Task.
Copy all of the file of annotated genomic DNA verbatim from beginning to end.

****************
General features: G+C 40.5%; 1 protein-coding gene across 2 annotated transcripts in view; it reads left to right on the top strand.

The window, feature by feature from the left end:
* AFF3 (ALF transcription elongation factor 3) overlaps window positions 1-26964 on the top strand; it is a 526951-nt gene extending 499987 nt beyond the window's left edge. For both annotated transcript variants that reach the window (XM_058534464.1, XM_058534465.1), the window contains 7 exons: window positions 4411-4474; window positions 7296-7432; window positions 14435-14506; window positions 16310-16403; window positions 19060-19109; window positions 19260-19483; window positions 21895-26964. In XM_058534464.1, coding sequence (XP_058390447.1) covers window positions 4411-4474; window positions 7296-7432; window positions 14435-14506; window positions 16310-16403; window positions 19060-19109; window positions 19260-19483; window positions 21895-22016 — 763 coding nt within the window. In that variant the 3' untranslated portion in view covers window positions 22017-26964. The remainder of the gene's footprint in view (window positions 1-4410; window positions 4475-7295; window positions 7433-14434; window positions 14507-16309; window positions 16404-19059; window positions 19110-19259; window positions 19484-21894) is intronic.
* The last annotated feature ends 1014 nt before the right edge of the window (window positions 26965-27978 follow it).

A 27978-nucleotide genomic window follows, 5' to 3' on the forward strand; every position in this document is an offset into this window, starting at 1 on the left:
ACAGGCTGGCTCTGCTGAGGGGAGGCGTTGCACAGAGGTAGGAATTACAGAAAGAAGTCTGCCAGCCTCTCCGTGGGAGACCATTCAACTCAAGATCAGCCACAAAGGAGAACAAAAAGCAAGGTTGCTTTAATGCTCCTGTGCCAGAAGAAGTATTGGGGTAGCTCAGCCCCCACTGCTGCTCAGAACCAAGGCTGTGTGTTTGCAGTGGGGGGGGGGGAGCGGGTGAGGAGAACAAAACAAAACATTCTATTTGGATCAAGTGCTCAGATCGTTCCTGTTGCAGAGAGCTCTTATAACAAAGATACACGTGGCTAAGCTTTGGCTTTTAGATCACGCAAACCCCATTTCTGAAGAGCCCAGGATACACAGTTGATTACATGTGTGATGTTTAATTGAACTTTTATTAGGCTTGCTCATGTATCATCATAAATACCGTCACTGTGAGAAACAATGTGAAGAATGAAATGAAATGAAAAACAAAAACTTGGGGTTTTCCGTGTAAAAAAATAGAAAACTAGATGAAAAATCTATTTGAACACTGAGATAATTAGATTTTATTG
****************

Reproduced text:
General features: G+C 40.5%; 1 protein-coding gene across 2 annotated transcripts in view; it reads left to right on the top strand.

The window, feature by feature from the left end:
* AFF3 (ALF transcription elongation factor 3) overlaps window positions 1-26964 on the top strand; it is a 526951-nt gene extending 499987 nt beyond the window's left edge. For both annotated transcript variants that reach the window (XM_058534464.1, XM_058534465.1), the window contains 7 exons: window positions 4411-4474; window positions 7296-7432; window positions 14435-14506; window positions 16310-16403; window positions 19060-19109; window positions 19260-19483; window positions 21895-26964. In XM_058534464.1, coding sequence (XP_058390447.1) covers window positions 4411-4474; window positions 7296-7432; window positions 14435-14506; window positions 16310-16403; window positions 19060-19109; window positions 19260-19483; window positions 21895-22016 — 763 coding nt within the window. In that variant the 3' untranslated portion in view covers window positions 22017-26964. The remainder of the gene's footprint in view (window positions 1-4410; window positions 4475-7295; window positions 7433-14434; window positions 14507-16309; window positions 16404-19059; window positions 19110-19259; window positions 19484-21894) is intronic.
* The last annotated feature ends 1014 nt before the right edge of the window (window positions 26965-27978 follow it).

A 27978-nucleotide genomic window follows, 5' to 3' on the forward strand; every position in this document is an offset into this window, starting at 1 on the left:
ACAGGCTGGCTCTGCTGAGGGGAGGCGTTGCACAGAGGTAGGAATTACAGAAAGAAGTCTGCCAGCCTCTCCGTGGGAGACCATTCAACTCAAGATCAGCCACAAAGGAGAACAAAAAGCAAGGTTGCTTTAATGCTCCTGTGCCAGAAGAAGTATTGGGGTAGCTCAGCCCCCACTGCTGCTCAGAACCAAGGCTGTGTGTTTGCAGTGGGGGGGGGGGAGCGGGTGAGGAGAACAAAACAAAACATTCTATTTGGATCAAGTGCTCAGATCGTTCCTGTTGCAGAGAGCTCTTATAACAAAGATACACGTGGCTAAGCTTTGGCTTTTAGATCACGCAAACCCCATTTCTGAAGAGCCCAGGATACACAGTTGATTACATGTGTGATGTTTAATTGAACTTTTATTAGGCTTGCTCATGTATCATCATAAATACCGTCACTGTGAGAAACAATGTGAAGAATGAAATGAAATGAAAAACAAAAACTTGGGGTTTTCCGTGTAAAAAAATAGAAAACTAGATGAAAAATCTATTTGAACACTGAGATAATTAGATTTTATTG